It therefore would be desirable, and is an advantage of the present invention, to provide an improved method of preparing dough and making bread. In accordance with the present invention includes the steps of selecting a mixer having a blade and a mixing bowl; selecting liquid components; selecting dry components comprising flour and yeast; adding the dry components to the mixing bowl; measuring the temperature of the dry components to obtain a dry component temperature; selecting a base temperature in a range of about 100-200 F.; subtracting the dry component temperature from the base temperature to obtain a calculated liquid temperature; adjusting the temperature of the liquid components to the calculated liquid temperature; starting the mixer; adding the liquid components to the mixer, thereby forming dough from the dry components and the liquid components; stopping the mixer after the mixer has run for a mix period of time, said mix period of time beginning when the mixer is started and being in a range of about 15-120 seconds; and allowing the dough to sit for a fermentation period of time. The dough can then be baked in an oven at a baking temperature for a baking period of time.

BRIEF DESCRIPTION OF THE SEVERAL VIEWS OF THE DRAWING

FIG. 1 shows an outline of a wide blade used in accordance with the invention; and

FIG. 2 shows an outline of a narrow blade used in accordance with the invention.

DETAILED DESCRIPTION OF THE PREFERRED EMBODIMENTS

As used herein, a "cup" is a unit of measurement equal to 8 fluid ounces and a "teaspoon" is a unit of measurement equal to 0.1667 fluid ounces, unless otherwise indicated or apparent. In addition, parts are parts by weight and percents are weight percents unless otherwise indicated or apparent. When a preferred range such as 5-25 is given, this means preferably at least 5 and preferably not more than 25.

The method of the present invention utilizes a food processor and other culinary implements to produce an improved bread from a dough comprised of four basic components: flour, salt, yeast, and water. Other components, however, may be added to suit a particular baker's tastes, such as fruits, nuts, grains, vegetables, milk, butter, eggs, and oil.

Flour derived from wheat berries contains proteins, which are converted to gluten when a liquid is added. The gluten is further developed during the mixing or kneading procedure. The flour also contains sugars, such as glucose, fructose, maltose, and sucrose. The flour may be bread flour, all-purpose flour, whole wheat flour, or any other desired type of flour having a sufficiently high gluten content. Preferably, the gluten content of the flour is at least 8 percent. Blends of different types of flours may also be used. The particular type of flour that is selected is determined by the bread properties desired by a particular baker. Preferably, the flour is unbleached and unbromated. A suitable selection for the flour is sold under the name King Arthur Special Bread Flour by King Arthur Flour Baker's Catalogue. Innumerable other available flours are also suitable.

The salt provides flavor to the dough, enhances the taste of the flour, contributes to the color of the bread, and keeps the yeast from growing too quickly. The salt may be table salt, fine sea salt, kosher salt, or pickling salt. Preferably, the salt is kosher salt, or pickling salt, or more preferably, fine sea salt.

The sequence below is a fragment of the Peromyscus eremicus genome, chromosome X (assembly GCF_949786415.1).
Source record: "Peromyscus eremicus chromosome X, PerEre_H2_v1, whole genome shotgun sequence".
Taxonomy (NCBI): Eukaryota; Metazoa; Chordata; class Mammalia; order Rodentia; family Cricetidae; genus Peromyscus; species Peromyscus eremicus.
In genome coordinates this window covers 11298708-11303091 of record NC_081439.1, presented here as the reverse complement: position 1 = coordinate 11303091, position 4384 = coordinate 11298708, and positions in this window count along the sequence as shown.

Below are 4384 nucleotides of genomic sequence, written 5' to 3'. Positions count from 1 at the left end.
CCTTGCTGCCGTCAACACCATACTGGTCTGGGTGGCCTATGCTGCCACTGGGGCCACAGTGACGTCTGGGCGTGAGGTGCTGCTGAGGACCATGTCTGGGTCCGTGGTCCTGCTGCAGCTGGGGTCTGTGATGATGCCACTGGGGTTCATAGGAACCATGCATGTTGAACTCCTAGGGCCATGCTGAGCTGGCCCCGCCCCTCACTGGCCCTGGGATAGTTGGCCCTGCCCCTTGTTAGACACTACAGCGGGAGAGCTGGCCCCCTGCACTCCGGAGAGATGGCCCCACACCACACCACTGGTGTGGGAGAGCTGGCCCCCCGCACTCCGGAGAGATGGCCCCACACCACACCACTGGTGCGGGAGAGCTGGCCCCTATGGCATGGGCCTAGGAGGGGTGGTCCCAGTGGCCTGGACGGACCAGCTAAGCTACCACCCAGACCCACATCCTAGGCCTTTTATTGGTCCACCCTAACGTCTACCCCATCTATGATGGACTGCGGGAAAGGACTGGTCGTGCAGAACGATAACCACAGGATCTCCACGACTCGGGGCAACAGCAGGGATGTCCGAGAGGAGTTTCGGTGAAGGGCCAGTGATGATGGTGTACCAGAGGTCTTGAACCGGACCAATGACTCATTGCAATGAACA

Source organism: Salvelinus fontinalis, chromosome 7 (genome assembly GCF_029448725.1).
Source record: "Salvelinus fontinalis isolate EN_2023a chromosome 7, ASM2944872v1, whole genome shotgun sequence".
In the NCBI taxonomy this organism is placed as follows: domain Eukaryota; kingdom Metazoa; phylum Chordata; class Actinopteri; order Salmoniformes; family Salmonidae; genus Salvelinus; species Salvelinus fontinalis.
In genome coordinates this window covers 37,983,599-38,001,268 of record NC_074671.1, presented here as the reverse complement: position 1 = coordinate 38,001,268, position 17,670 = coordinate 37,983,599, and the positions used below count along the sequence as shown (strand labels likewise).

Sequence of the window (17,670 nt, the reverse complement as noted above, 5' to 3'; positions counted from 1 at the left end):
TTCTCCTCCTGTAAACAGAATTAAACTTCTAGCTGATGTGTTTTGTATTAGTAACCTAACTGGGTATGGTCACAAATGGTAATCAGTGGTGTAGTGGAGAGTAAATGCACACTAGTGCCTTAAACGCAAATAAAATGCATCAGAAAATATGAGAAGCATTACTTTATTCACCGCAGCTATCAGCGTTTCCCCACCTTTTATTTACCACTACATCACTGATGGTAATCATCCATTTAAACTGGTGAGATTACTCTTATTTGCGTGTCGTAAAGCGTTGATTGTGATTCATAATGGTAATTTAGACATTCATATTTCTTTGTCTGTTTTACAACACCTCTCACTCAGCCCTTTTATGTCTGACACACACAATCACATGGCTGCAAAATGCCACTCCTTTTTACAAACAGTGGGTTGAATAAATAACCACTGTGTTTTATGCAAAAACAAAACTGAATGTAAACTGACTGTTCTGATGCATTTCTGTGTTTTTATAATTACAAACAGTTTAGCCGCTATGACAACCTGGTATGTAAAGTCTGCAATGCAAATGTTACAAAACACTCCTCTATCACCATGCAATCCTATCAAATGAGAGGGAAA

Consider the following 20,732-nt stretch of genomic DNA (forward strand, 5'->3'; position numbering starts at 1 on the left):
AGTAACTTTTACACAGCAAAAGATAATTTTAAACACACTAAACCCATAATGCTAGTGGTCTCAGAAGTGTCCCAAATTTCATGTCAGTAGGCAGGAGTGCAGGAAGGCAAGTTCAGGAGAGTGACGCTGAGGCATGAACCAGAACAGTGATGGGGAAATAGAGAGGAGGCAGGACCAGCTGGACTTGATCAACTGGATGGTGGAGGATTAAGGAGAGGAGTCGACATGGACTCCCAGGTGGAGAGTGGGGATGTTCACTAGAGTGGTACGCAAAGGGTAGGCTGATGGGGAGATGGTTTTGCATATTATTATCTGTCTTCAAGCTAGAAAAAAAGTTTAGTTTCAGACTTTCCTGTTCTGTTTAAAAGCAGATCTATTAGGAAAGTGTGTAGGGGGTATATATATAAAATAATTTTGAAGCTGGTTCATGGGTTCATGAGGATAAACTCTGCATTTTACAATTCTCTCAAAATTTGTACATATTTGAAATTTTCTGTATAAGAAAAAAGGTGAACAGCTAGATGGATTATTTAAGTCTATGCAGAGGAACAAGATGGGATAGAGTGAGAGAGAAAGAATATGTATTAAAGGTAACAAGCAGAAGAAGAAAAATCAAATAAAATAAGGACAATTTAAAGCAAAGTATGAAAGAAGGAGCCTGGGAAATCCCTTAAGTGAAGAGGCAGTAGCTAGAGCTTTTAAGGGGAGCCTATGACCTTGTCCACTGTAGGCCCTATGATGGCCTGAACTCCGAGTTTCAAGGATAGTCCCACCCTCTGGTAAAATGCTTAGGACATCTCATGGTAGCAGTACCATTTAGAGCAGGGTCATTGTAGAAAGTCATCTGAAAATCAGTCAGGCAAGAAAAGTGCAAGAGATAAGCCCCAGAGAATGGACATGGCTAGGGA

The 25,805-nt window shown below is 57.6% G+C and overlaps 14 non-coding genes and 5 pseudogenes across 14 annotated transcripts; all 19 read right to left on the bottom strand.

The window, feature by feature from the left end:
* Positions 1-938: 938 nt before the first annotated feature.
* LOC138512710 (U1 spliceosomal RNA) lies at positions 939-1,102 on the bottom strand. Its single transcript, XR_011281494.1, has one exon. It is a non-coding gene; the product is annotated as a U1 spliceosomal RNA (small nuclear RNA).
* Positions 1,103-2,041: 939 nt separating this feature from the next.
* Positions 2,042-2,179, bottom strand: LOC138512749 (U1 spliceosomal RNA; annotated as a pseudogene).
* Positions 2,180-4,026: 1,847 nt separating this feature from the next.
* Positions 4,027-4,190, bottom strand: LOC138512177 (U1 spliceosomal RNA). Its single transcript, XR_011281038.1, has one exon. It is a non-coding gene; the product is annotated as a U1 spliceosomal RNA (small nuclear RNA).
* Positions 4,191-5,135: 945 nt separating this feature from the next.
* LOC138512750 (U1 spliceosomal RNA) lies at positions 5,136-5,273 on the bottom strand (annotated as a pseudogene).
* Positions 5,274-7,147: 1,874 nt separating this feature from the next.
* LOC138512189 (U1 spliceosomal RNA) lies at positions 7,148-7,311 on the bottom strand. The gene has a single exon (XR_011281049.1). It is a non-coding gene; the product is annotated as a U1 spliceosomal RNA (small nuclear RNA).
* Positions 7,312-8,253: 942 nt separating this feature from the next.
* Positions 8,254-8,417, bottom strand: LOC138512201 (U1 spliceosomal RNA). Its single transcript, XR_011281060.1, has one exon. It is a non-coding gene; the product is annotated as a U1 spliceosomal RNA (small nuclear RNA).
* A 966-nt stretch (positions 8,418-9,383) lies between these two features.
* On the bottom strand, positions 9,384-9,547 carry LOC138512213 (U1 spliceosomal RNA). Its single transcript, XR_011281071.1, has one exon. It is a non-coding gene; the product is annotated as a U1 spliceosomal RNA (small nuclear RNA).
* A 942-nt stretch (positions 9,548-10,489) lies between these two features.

The yeast ferments sugars in dough to produce carbon dioxide, which causes the dough to rise. The yeast may be instant yeast, active dry yeast, or compressed cake yeast. A suitable selection for the yeast is sold under the name SAF Instant by SAF Products of Minneapolis, Minn. Instead of or in addition to adding yeast directly, the yeast can be provided in a mixture called a "starter". This is a blend of flour and liquid, such as water, that has fermented. The starter develops active yeast organisms.

The water in the dough moistens the flour, enabling the yeast and enzymes in the dough to activate and begin the process of fermentation. As will be described more fully later, water also helps to regulate the temperature of the dough. Preferably, the water is not overly chlorinated.

There are two common types of electric mixers. The first type, stand mixers, have a blade that is inserted into the bowl from above. These include percussion mixers, one-arm lifting mixers, double-cone mixers, spiral mixers, and twisting mixers. These operate at speeds ranging from 25 to 300 revolutions per minute. The second type, food processors, have a blade at the bottom of the bowl driven by a motor under the bowl. These are commonly known as "high speed blenders", "circular impact mixers", or "vertical cutting mixers". These operate at speeds ranging from 1500 to 3600 revolutions per minute. The invention is particularly suited for food processors.

The food processor includes a mixing bowl for holding the components and a rotatable blade for mixing the components in the mixing bowl. In some cases, the food processor includes a feed tube through which the components may be added to the mixing bowl. Preferably, the blade is thin with sharp edges so as to produce less friction when mixing dough. A suitable selection for the blade is a metal cutting blade commonly used in food processors to cut, mince, or dice vegetables and other food items. The blade has two arcuate, tapering components extending radially from a center shaft. For the home baker, the mixing bowl has a capacity of about 11 cups. For the commercial baker, the mixing bowl has a capacity of up to 4000 pounds.